The initial buyers of Bitcoin believed in the coin as the future of currency. As of late, however, traders entered the Bitcoin market, viewing it as just another volatile asset to trade like that of stocks and bonds. The rising volatility led to news stories of crypto winners and losers, which led to greater acceptance and awareness.
Buying or Investing in Crypto
An individual can buy Bitcoin or numerous other cryptocurrencies through a crypto exchange where buyers and sellers meet to exchange dollars for coins. There are many exchanges, but diligence is needed to find an exchange with high security and low fees. Popular exchanges include Coinbase and Gemini, which have a built-in digital wallet to store and transfer the crypto.
There are other methods of purchase that do not include a digital wallet, such as Robinhood, PayPal, and Venmo. An investor can buy and hold crypto using these platforms but they are unable to move their coins to another platform. An individual can only buy and sell the coins on these types of platforms.
Crypto as Payment and Global Currency
It is unlikely that crypto will become the global currency any time soon. A viable currency typically requires that:
It can be used cheaply and reliably to buy goods or services;
It can be a unit of account;
It can be used as a store of value and legal tender honored as a means of payment.
Crypto currently has high transaction fees and is extremely volatile, making it difficult to serve as a store of value and a reliable form of payment. One reason for the dramatic volatility is that 95% of all Bitcoin is held by just 2% of all account holders. This means that a very limited number of Bitcoin is actively traded, which thus creates a volatile market.
Also, crypto currently lacks broad acceptance. It is difficult to convert your crypto into physical cash or goods. Some businesses accept crypto as a form of payment, but it is a small amount of all business conducted. There are crypto ATMs in some major cities but remain inaccessible to most. Crypto still has far to go to emerge as a true form of payment. It is not widely accepted if a person owns a lesser crypto who may be stuck without the ability to use it as a form of payment.
Additionally, broader acceptance is likely to generate greater scrutiny from regulators.
Crypto as an Investment
The idea of investing in a cryptocurrency feels like buying a lottery ticket. There is extreme price volatility in cryptocurrencies, which is another factor that makes it difficult to use as a form of payment: will that pizza you buy today for $20 of Bitcoin end up costing you $100,000 in three years?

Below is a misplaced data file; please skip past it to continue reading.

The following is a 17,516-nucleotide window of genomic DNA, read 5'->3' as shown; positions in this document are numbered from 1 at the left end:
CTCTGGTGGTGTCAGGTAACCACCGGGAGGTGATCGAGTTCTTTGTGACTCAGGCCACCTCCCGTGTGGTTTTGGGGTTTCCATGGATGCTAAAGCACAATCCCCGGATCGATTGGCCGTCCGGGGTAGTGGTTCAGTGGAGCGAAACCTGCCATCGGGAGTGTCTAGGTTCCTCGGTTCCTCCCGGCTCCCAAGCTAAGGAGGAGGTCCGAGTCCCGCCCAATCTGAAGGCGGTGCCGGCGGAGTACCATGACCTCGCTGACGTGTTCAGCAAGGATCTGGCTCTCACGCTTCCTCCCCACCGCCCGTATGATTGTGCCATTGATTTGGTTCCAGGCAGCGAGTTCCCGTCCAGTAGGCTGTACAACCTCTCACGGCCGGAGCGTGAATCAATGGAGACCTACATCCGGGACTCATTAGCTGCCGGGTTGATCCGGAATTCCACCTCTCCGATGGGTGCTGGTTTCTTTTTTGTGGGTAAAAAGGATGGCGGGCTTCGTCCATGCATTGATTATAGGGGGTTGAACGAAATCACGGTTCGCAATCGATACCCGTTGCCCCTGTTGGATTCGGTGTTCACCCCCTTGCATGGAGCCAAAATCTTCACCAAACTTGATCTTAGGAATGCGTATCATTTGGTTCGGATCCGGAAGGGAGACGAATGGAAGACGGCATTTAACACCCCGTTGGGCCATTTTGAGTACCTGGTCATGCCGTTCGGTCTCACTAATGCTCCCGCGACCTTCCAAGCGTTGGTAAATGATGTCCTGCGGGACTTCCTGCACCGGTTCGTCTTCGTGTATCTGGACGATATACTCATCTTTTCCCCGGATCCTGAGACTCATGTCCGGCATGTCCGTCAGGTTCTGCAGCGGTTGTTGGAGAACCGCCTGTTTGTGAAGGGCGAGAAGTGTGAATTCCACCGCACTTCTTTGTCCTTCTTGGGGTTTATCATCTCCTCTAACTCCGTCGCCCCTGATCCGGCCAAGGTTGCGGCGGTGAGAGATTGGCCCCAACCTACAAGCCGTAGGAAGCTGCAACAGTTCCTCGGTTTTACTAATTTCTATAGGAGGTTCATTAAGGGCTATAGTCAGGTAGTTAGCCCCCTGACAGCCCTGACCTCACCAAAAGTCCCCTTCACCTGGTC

Due to the popularity of crypto, there are many coins coming to market, each with nuances. However, this crypto gold rush has brought on many scams. A person is able to search Google for crypto scams and spend all day reading stories of investors losing money on a fake cryptocurrency.
Crypto has much potential in forming a part of our currency system. However, it’s difficult to see which currency will be the emergent winner. It may be one of today’s leading cryptocurrencies, such as Bitcoin or Ethereum. However, a tech company (such as Facebook) and financial institutions (such as JP Morgan) are also trying to develop their own digital coins.
In the existing environment there are too many unknowns, volatility, and risk in the crypto market for it to serve a large role in an investment portfolio. However, an individual with a strong view towards certain cryptocurrencies may want to hold a small amount in a secure, trusted digital wallet.
The SEC has taken a very skeptical view of crypto as a form of investment and has rejected numerous attempts to bring a crypto-based Exchange Traded Fund to market. As a result, the primary way to invest in crypto is through the purchase of a specific coin as detailed earlier.
Another potential investment is in blockchain technology. Beyond serving as the backbone for cryptocurrency, blockchain may be used in many exciting ways, including:
Secure sharing of medical data
Anti-money laundering tracking system
Supply and logistics monitoring
Many companies are incorporating the blockchain into their operations, and there are now ETFs and fund managers investing in companies that draw upon blockchain technology.
Please consult with your financial advisor for more information on cryptocurrency and whether it is worthy of consideration for your portfolio. If you need a financial planner to guide you with your financial planning and/or investments, please contact Syverson Strege at 515-225-6000 for a complimentary, no-obligation, private consultation.